Tips on crafting tasty healing teas

Part of a herbalist’s job is creating individualized formulations for her clients. Formulation is as much as science as an art. Crafting formulas with several herbs is one of the more challenging and rewarding aspects of being a herbalist.

Part of a herbalist’s job is creating individualized formulations for her clients.

Formulation is as much as science as an art. Crafting formulas with several herbs is one of the more challenging and rewarding aspects of being a herbalist.

Being a great lover of the herbal tea, I personally love designing healing and satisfying teas. Recently I have been asked about how I create herbal teas that taste great while address specific health concerns. So I thought I would jot down a few tips on creating your own healing tea.

When blending a herbal tea there are two primary considerations to make:

l The therapeutic effect of the plants used.

l The taste of plants.

Let’s begin with taste. In my practice, it is essential that the teas I offer taste good. If a tea does not please the palate, I can hardly expect anyone to sit down and enjoy their medicine.

The base of a good herbal tea is the quality of the plant material used. Dried medicinal plants have a strong scent, vibrant colour and are not ground to dust.

The next step is to choose a foundation herb that gives the tea body. I generally choose plants that are high in minerals for this role. My preferred plants are nettles (urticaria dioica) or alfalfa (medica sativa). Both these plants feed the body vitamins, minerals and chlorophyll. Their high nutritive value brings energy to the tea drinker while building bones and blood, making strong nails and shiny hair and balancing blood sugars.

The third step in building a good medicinal tea is adding a plant high in flavonoids. Plants make flavonoids to protect themselves from the sun’s radiation. People take flavonoids to protect themselves from free radicals. Yet this is not always my reasoning when including plants with flavonoids in a tea. Flavonoids support the absorption of the nutrients and the medicinal that the other plants in the tea carry.

If I am formulating a tea for energy, I will include flavonoid rich gingko (gingko biloba). If the tea is being designed to address anxiety, I may choose hawthorn leaf and flower (crataegus spp.) for its calming properties and flavonoid content. A tea designed to boost the immune system may include either rose hips (rosa acicularis) or elder berries (sambucus nigra). These plants both have a variety of healing properties and are high in flavonoids.

Too many flavonoids create a sour tasting tea. So to balance the sourness of the tea, I add a couple of plants containing volatile oils to the blend. Plants containing volatile oil have strong scents and flavours.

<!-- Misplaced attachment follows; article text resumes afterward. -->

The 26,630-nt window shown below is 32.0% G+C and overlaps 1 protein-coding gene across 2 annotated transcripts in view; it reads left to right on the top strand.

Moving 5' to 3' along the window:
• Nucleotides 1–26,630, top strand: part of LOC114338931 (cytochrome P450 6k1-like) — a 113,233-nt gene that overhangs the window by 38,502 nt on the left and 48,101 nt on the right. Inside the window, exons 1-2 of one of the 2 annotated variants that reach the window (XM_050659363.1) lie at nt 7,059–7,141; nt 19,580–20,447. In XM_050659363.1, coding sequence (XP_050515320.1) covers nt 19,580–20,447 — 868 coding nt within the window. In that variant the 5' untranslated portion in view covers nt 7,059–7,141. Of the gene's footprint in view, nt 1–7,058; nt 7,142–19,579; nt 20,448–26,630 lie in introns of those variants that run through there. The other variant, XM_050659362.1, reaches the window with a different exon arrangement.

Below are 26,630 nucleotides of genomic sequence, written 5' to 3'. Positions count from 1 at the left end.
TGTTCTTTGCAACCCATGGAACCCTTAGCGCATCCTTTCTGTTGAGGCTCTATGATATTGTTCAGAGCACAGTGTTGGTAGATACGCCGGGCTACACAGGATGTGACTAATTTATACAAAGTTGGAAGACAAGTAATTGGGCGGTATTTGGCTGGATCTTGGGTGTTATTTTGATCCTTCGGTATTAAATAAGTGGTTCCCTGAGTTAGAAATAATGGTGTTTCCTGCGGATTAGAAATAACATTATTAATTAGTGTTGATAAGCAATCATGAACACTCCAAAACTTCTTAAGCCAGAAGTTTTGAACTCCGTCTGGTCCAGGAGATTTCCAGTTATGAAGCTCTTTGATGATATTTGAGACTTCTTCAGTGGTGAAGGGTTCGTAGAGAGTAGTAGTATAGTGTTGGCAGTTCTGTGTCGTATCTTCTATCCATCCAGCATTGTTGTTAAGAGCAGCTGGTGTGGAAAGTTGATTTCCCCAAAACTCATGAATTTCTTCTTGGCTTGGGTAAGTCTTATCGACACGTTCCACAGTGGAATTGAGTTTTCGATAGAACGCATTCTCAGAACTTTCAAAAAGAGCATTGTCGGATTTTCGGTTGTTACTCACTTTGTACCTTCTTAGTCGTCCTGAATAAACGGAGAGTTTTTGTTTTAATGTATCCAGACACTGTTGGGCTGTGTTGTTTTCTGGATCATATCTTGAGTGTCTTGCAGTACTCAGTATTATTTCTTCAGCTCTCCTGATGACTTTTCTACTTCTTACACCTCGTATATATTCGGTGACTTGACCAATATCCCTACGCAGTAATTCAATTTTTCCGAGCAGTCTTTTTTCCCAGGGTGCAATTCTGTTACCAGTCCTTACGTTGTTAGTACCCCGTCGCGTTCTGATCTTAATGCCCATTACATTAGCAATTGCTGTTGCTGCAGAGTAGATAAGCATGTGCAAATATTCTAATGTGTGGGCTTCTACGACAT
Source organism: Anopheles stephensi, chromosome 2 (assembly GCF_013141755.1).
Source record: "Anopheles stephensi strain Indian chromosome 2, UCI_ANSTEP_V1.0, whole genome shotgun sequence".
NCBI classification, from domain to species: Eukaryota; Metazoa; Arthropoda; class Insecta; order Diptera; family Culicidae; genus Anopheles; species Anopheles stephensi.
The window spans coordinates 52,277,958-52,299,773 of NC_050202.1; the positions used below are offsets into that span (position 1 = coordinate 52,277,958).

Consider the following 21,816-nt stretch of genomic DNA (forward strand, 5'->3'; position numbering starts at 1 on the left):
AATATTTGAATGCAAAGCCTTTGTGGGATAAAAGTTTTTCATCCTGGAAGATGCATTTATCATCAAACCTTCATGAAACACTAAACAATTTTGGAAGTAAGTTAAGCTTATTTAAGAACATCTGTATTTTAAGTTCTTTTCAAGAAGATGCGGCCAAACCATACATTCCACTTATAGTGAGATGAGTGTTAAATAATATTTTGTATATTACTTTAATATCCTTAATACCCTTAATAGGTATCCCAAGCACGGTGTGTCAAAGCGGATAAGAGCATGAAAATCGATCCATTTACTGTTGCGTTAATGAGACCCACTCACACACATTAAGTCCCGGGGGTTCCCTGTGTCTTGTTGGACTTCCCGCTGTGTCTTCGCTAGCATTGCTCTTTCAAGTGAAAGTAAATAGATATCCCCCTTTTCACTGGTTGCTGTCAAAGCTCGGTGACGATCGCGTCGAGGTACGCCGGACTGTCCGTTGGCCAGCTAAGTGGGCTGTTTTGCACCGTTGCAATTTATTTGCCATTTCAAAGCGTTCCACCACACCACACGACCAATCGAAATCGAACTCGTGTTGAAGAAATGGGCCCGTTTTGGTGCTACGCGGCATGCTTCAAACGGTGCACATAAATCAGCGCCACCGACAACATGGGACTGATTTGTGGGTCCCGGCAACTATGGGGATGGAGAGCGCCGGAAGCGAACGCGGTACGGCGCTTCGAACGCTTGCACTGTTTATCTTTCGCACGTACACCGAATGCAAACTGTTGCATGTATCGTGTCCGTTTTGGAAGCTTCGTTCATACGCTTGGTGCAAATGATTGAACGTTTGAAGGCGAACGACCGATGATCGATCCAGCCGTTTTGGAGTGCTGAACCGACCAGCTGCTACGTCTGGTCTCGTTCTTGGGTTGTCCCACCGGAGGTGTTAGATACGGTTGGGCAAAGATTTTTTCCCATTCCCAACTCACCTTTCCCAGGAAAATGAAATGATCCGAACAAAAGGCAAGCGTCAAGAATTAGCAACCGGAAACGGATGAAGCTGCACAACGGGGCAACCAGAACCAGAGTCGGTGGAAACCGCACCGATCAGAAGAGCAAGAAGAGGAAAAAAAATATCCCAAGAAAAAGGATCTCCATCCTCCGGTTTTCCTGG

They are generally plants that calm the nervous system, ease digestion and have anti-microbial properties. They also mask the taste of other plants and bring higher notes to the tea. Peppermint is one such plant.

Again I choose the herb with volatile oil to enhance the tea’s medicinal effect.

Rosemary (rosmarinus off.) brings a warming sweet flavour to a tea designed for energy and memory. Damiana (turnera diffusa) is a spicy Mexican herb that calms tummies turned upside down by anxiety. Ginger (zingiber officinale) lifts the mind while easing spasms of all types. Lemon balm (melissa off.) cools down burning stomachs and hot heads.

Finally, I add a herb with a mildly bitter flavour. The bitter flavour prepares the digestive tract to receive nutrients while preparing the mind to receive life. Dandelion (taraxacum off. folia) leaf, high in minerals and a gentle liver cleanser, brings a mild bitter flavour to the tea, giving it depth while enhancing its medicine. Mugwort (artemisia vulgaris) is another plant I often choose for its bitter taste and warming effect on the body.

Once in a while, if a person has had too much bitterness in their life, I add sweet tasting herbs. Liquorice (glycyrrhiza glabra) is the sweetest medicinal herb I know. It calms fired up adrenal glands while supporting many of the body functions that are dramatically affected by long-term stress. My other favoured sweet herb is oat seed (avena sativa). Oat seed is a soothing nerve tonic that knits together frayed nerves.

People often think herbal medicine needs to taste bad. But I find, again and again, a supportive nourishing herbal tea that tastes great is sometimes the best medicine for many of life’s ups and downs.

Herbs for Life is written by Abrah Arneson, a local clinical herbalist. It is intended for information purposes only. Readers with a specific medical problem should consult a doctor. For more information, visit Arneson can be reached

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